This view of seniors just doesn't 'ad' up

IN THE RAREFIED WORLD of Madison Avenue, youth reigns supreme.

Older people - you know, the ones with the temerity to have gray hair and a few wrinkles - often remain invisible in ads. When they do appear, they may be portrayed as objects of ridicule or as being out of touch. They also tend to be limited to products related to health and retirement.

Those stereotypes represent one way to get a laugh out of younger consumers - the darlings of advertisers.

But if researchers are right, the joke could backfire on marketers. Two journalism professors at Ball State University in Muncie, Ind., warn that advertisers risk offending an important market that is increasing in size and buying power. The over-50 group is growing faster than the 18-34 population. These potential older customers might lack flash, but they have cash, enjoying more disposable income than average consumers.

Robert Gustafson and Mark Popovich interviewed 39 people over 50, showing them magazine ads that include older people. One ad for an herbal supplement features two young boys talking about how their grandfather is suddenly smarter, implying that he had been senile. Another one for a food product includes two grouchy old women. Still another for face cream carries the line "How old is beautiful?" suggesting that wrinkles are unattractive.

The list of stereotypes also includes other unappealing traits, such as being eccentric, curmudgeonly, despondent, and financially insecure.

Participants in the survey were not amused. As Professor Gustafson, who teaches advertising, explains, they were "very aware of how infrequently they appear in advertising, and very sensitive or unhappy about the roles they were cast in." They were especially angry when they were ridiculed and used as the butt of jokes. They regarded such portrayals as harmful to their sense of self-worth and their mental well-being.

As a result, more than 60 percent said they would stop buying products featured in a "negative or offensive" ad.

The potential damage goes beyond their own hurt. Almost without exception, Gustafson says, those who took part in the study "were concerned that the mass media were contributing to younger people's unfavorable stereotypes of seniors."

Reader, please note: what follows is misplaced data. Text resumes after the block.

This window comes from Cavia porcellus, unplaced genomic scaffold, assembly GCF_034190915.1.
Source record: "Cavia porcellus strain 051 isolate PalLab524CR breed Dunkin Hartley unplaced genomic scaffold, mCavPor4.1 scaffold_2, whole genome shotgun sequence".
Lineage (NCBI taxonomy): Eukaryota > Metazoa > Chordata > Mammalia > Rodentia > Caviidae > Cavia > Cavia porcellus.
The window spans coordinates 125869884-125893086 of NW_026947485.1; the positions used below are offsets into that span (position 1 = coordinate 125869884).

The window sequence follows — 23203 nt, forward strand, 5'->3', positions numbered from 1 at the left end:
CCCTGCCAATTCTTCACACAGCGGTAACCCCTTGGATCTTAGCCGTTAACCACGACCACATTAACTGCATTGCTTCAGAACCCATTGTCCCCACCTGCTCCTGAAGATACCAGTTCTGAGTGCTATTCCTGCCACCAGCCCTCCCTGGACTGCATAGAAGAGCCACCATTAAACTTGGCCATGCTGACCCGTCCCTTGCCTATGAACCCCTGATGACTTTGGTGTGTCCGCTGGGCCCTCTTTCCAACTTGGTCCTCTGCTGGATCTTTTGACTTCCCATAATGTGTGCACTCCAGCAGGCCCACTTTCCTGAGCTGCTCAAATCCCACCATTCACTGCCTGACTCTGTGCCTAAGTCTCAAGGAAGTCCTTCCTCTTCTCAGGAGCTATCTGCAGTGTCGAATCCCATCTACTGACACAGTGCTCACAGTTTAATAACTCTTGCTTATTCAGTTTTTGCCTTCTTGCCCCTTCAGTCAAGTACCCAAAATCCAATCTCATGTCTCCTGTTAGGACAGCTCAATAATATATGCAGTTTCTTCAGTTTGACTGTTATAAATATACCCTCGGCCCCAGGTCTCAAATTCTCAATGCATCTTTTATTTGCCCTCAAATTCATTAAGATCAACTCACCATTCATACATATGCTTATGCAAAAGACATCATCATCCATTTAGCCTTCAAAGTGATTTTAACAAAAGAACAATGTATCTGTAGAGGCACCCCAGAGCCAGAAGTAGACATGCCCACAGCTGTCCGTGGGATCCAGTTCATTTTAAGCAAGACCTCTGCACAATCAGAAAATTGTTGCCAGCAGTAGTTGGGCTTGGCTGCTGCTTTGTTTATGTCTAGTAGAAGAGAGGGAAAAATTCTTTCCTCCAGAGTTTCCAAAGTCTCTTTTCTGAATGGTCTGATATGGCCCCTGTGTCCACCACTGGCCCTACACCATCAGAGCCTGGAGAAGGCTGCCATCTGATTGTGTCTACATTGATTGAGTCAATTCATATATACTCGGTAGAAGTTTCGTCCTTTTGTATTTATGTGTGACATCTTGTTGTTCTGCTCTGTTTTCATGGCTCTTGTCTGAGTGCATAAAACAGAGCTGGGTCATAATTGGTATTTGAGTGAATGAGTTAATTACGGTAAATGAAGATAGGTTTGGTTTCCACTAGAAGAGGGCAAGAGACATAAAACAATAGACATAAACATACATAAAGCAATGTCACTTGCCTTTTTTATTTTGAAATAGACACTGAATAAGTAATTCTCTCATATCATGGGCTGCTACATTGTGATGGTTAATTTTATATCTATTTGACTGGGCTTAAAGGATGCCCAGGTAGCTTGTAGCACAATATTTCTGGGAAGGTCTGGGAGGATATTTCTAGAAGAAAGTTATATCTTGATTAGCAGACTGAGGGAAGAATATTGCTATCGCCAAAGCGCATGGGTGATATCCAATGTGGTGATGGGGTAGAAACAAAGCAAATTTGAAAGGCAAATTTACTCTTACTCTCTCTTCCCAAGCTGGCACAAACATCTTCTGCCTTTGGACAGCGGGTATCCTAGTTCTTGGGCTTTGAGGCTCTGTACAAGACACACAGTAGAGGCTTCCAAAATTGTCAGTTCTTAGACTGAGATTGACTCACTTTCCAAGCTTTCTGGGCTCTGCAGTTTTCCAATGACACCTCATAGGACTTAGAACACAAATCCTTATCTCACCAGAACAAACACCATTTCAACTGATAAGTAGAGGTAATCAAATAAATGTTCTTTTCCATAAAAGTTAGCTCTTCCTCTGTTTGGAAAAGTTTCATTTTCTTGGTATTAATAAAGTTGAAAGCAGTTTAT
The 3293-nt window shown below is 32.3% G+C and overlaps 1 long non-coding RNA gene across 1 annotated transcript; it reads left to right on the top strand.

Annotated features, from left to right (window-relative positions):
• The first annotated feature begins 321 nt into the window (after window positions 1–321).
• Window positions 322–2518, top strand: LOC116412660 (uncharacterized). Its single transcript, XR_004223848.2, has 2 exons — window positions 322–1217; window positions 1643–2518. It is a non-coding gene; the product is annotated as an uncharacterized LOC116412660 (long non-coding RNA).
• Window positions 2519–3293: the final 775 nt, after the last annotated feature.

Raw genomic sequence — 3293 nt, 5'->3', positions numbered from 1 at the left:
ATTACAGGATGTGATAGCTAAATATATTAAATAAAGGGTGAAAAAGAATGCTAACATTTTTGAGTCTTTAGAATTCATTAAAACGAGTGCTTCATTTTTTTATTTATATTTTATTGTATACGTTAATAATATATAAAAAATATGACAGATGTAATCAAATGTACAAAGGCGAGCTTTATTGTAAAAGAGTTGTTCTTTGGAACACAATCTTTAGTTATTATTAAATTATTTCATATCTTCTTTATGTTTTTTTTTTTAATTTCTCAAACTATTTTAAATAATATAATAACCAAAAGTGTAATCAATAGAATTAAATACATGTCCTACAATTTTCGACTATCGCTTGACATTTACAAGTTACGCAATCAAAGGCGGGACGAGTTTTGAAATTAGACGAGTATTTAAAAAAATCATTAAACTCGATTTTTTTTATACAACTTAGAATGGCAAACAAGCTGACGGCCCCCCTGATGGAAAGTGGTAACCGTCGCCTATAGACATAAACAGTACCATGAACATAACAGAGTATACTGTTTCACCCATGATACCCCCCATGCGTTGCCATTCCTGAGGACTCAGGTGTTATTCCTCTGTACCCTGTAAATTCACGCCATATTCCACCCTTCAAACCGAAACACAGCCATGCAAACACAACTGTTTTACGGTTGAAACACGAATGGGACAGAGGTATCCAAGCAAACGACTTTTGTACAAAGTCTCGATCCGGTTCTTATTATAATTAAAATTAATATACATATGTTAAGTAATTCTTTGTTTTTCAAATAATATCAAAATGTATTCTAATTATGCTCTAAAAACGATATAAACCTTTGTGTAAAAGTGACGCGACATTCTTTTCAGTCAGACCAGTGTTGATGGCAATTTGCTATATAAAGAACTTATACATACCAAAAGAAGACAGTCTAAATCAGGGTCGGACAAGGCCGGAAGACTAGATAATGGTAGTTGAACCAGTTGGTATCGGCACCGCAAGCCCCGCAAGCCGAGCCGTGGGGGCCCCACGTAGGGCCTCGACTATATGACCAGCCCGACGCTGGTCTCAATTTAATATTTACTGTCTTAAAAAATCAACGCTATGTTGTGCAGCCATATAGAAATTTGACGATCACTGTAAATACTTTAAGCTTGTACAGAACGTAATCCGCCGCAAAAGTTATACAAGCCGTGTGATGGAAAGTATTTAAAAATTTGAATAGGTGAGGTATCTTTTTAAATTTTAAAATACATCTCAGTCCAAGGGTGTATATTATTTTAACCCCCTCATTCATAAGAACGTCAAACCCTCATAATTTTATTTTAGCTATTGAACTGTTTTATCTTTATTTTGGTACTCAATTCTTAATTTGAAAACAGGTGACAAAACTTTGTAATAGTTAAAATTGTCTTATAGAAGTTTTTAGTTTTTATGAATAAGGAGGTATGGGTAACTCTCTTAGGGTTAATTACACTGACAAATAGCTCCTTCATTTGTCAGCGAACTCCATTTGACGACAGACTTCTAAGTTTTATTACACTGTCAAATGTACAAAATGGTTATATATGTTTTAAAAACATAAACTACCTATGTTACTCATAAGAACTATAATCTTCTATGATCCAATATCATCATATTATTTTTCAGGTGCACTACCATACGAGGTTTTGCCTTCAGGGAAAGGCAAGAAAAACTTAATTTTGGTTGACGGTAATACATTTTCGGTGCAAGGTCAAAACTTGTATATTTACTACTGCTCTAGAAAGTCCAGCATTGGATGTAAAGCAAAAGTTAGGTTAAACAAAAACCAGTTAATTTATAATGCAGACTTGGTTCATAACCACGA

Images like these can be particularly cruel for older women. Jean Kilbourne, author of "Can't Buy My Love: How Advertising Changes the Way We Think and Feel," describes a double standard of aging. "Men can age, women can't," she says. "Men with gray hair and wrinkles are attractive and sexy. If older women are considered attractive, it's because miraculously they still look 40."

Ms. Kilbourne had hoped that as baby boomers age, more positive images of older people would prevail in advertising. She's still waiting. "I wish it were better," she adds.

Peterson, who spent 20 years in advertising, sees no sign of a conspiracy among advertisers or ad agencies to harm seniors. Rather, he calls this an unexpected effect. "In an effort to appeal to one target, maybe younger people, they can really offend another group of people. It's not intended, but it is real."

He adds, "We just wish advertisers would be more aware of these things, and more concerned about the unintended effects of advertising." Older people, the study notes, are attracted to positive and active portrayals of their generation. Advertisers might be more successful in that market if they presented retirees in a better light.

As life spans lengthen and retirement becomes a period of greater vitality, outmoded stereotypes of the later years deserve to be replaced with new, more vibrant images. The message to advertisers is clear: When the subject is older people, ignore them - or insult them - at your peril.

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